Kroll covers skin problems extensively in his stand-up. He has had eczema since he was a kid, and it has gotten worse over time. “It sucks, it sucks,” he said. Before embarking on his most recent stand-up tour, Kroll went hiking with his friend and collaborator Jason Mantzoukas, running material past him — including the skin stuff — and Mantzoukas kept delivering the same note: “Dig deeper. You’re on the cusp of something interesting, but what was actually going on?”
Kroll tracked the eczema thread back to puberty. It was maddening, he said, to be in your 40s and not know how to handle your skin. If not now, when? The eczema was a wormhole back into adolescence. On “Big Mouth,” this sense of helpless mortification is personified in the form of Hormone Monsters, which are literal monsters that are only visible to children in the throes of puberty. Maya Rudolph voices Connie, a confusingly sexy monster with cloven hooves and ripe thighs. Kroll voices Maury, the smuttiest monster, who does stuff like burst from a desk during Sex Ed class and hover behind a student as the kid struggles to suppress an erection. “Fallopian, what a savory word,” Maury murmurs into the boy’s ear. “Let’s go to the bathroom and climax into that thin toilet paper.” The personification of glandular secretions as chaotic beasts is so crystalline a metaphor that it’s almost not a metaphor.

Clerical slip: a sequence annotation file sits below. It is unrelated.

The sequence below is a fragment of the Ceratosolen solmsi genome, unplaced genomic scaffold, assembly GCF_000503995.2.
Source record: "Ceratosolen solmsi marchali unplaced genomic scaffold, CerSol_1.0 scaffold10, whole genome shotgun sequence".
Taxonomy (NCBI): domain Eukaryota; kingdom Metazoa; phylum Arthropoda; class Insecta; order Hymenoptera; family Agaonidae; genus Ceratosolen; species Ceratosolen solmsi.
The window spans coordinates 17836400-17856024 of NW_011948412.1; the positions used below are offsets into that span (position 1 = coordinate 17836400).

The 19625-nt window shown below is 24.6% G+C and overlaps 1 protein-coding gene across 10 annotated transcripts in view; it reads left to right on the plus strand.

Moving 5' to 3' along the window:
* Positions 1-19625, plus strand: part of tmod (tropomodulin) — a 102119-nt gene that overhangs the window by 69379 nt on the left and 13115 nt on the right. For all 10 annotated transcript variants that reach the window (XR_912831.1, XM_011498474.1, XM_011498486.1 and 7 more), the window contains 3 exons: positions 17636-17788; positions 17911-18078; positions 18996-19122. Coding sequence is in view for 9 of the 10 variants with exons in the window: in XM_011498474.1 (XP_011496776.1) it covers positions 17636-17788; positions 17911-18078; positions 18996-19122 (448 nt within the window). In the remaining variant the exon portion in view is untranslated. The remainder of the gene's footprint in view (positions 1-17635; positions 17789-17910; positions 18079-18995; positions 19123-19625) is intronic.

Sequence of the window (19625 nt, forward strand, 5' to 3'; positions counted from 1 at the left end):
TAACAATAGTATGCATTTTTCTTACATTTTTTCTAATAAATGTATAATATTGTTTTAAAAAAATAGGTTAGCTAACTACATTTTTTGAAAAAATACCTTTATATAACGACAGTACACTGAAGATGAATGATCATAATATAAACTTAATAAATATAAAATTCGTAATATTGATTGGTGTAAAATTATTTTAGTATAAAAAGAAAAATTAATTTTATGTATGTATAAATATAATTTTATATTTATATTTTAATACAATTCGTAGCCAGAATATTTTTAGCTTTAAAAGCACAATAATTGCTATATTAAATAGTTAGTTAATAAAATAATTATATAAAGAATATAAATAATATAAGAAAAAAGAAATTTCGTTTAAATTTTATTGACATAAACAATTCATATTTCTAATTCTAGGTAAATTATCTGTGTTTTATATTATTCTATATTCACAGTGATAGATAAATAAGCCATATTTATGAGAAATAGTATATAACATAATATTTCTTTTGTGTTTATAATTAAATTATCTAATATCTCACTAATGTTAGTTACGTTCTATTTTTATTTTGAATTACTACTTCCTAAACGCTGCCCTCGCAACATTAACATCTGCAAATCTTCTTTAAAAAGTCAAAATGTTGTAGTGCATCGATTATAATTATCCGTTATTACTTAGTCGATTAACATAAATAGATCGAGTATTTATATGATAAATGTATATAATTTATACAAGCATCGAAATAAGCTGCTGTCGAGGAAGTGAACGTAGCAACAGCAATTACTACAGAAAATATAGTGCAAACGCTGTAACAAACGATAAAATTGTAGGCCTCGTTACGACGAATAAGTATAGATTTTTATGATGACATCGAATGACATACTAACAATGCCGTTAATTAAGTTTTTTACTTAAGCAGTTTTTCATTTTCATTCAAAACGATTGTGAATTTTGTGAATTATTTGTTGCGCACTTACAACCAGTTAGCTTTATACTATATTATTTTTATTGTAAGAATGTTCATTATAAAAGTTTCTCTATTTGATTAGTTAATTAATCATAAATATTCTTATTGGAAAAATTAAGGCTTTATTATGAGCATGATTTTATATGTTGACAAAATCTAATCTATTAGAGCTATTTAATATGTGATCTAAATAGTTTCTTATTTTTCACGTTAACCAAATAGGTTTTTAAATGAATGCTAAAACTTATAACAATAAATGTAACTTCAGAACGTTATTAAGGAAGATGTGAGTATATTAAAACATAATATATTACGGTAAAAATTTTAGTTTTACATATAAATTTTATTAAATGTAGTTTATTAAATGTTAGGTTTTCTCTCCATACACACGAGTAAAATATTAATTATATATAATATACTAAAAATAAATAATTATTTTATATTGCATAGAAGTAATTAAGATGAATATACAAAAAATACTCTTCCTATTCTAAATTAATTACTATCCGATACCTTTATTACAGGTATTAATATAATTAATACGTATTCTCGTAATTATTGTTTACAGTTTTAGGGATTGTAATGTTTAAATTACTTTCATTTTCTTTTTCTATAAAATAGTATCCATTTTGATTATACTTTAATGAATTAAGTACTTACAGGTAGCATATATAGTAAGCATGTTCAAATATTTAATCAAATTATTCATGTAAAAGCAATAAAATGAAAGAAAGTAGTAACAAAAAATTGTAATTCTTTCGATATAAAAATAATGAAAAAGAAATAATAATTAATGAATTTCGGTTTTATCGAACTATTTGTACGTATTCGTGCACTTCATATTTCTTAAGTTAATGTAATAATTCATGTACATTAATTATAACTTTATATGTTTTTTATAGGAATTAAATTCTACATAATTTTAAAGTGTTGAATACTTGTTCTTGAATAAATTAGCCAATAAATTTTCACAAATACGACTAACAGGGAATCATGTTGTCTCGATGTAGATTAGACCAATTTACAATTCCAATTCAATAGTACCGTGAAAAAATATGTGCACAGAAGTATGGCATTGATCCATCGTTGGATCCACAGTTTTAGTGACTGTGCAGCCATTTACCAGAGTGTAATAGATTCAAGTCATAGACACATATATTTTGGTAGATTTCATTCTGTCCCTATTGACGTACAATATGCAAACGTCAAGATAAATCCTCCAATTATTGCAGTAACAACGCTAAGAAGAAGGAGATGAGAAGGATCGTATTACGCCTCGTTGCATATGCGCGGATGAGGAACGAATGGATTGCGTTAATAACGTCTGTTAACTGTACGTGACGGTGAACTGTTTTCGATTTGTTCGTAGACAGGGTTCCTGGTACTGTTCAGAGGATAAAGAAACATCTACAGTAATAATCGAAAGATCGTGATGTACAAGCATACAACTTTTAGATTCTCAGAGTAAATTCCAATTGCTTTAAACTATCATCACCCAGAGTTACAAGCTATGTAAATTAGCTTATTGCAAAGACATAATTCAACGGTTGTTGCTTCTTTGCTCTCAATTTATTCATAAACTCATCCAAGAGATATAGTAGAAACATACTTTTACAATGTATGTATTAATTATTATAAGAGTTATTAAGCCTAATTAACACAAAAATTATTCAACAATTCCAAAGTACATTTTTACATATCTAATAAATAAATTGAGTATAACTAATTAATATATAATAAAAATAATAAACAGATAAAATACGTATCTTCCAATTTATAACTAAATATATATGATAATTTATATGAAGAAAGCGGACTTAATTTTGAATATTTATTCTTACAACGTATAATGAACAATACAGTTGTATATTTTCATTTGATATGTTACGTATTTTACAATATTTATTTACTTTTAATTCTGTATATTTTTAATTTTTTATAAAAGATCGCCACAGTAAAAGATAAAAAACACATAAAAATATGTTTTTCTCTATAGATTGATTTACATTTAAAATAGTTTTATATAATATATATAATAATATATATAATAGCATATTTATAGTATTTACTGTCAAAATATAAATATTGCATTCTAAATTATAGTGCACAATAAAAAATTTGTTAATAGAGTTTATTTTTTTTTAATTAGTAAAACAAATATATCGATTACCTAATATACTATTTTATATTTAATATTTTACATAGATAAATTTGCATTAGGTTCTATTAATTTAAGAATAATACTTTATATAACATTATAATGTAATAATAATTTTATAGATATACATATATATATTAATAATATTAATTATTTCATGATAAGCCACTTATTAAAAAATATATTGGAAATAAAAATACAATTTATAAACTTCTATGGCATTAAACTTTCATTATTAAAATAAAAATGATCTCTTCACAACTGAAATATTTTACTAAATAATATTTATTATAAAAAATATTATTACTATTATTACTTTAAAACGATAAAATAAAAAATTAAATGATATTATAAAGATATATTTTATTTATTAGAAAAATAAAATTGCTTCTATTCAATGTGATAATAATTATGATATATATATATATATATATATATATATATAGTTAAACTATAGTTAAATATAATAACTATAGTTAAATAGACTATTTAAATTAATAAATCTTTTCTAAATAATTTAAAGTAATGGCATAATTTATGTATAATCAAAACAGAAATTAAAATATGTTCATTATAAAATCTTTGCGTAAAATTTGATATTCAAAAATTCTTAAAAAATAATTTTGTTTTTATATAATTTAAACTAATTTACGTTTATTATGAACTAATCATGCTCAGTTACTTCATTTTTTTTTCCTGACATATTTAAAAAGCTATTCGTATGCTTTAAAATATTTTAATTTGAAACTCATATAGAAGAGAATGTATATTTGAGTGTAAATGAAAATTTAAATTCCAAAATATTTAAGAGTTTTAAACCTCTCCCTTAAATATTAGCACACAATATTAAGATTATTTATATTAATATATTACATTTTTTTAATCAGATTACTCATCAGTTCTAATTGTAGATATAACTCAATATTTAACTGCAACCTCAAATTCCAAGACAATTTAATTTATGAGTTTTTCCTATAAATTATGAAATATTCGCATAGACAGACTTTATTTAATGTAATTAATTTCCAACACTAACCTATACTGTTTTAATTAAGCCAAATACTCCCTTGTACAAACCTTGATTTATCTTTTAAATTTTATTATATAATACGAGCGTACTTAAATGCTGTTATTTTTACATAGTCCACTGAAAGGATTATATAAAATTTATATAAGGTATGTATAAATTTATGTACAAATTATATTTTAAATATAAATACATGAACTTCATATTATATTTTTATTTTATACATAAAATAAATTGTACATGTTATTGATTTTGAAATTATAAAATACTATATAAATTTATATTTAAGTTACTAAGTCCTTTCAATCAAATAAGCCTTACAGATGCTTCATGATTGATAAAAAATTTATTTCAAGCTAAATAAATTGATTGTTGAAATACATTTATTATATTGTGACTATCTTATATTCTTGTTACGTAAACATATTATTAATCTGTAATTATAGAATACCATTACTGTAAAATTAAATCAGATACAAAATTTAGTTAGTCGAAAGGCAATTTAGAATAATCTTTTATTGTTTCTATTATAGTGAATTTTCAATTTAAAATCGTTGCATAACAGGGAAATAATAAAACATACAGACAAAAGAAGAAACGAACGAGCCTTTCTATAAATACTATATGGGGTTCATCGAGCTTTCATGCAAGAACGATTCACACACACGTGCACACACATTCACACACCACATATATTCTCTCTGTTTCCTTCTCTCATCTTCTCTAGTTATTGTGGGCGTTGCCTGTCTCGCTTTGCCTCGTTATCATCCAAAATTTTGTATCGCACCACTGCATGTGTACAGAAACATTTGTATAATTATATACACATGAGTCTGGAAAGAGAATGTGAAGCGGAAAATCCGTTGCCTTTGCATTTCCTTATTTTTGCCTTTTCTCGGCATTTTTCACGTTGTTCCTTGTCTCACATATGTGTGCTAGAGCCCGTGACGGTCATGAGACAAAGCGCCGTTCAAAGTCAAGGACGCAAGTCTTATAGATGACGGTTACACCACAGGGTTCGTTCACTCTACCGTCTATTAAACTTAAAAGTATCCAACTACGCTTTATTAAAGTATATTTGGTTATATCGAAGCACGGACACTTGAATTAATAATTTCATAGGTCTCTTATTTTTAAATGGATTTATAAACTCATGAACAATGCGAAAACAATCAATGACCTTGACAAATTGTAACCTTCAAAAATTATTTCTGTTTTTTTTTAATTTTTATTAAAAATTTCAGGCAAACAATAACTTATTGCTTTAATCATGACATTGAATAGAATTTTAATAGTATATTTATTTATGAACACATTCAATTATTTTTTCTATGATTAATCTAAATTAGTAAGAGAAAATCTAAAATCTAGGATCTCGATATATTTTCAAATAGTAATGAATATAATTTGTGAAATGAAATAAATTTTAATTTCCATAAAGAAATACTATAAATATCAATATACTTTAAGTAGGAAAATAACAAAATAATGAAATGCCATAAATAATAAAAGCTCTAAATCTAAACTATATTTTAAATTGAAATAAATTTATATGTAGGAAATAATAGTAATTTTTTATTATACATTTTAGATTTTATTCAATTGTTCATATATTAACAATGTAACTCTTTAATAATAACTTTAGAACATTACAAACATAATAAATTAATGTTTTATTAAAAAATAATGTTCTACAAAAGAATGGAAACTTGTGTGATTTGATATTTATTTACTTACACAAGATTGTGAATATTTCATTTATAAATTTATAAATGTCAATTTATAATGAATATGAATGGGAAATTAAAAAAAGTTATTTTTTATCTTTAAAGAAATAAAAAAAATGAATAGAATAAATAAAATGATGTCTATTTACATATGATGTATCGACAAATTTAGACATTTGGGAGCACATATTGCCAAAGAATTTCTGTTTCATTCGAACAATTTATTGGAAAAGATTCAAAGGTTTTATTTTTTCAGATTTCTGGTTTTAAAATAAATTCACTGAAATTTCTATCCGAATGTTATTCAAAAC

What had become clear in creating “Big Mouth” with a diverse roomful of writers, Kroll said, was that every version of personhood came with its own set of problems — its own Hormone Monster — and that nobody had it easy. Puberty was the mighty leveler. It spared no girl or boy or gender-nonconforming child. If Kroll could mine his own adolescence for laughs, imagine the possibilities lurking in the histories of comedy writers whose lives looked vastly different from his! For every eczema-riddled short guy, there was an acne-smothered wet-dreaming giant, or an asexual unwieldy-breasted loner, or a wispily-mustached smelly jock. Every adult on earth has a puberty story. The trick was to construct a room where those stories could be told.
When I visited the writers’ room on a second afternoon, Kroll was eating a Sweetgreen salad and had time to give a tour of the premises, forking leaves as he walked. Here was his new office, which contained almost nothing except a computer and a view of the parking lot. Here was the kitchen, which featured a fridge crammed with alternative milks. Here was the wall filled with pictures of fans’ “Big Mouth” tattoos. One person had gotten a pubic hair inked on his foot. Someone else (I hope) had a line drawing of a unicorn having sex with Mr. Clean. And here, again, was the writer’s room, a too-small rectangle cluttered with water bottles, colored pencils and limp backpacks. Pinned to the wall were index cards scribbled with things like SOCIETAL BREAKDOWN and YOU ARE ALONE and POO-POO.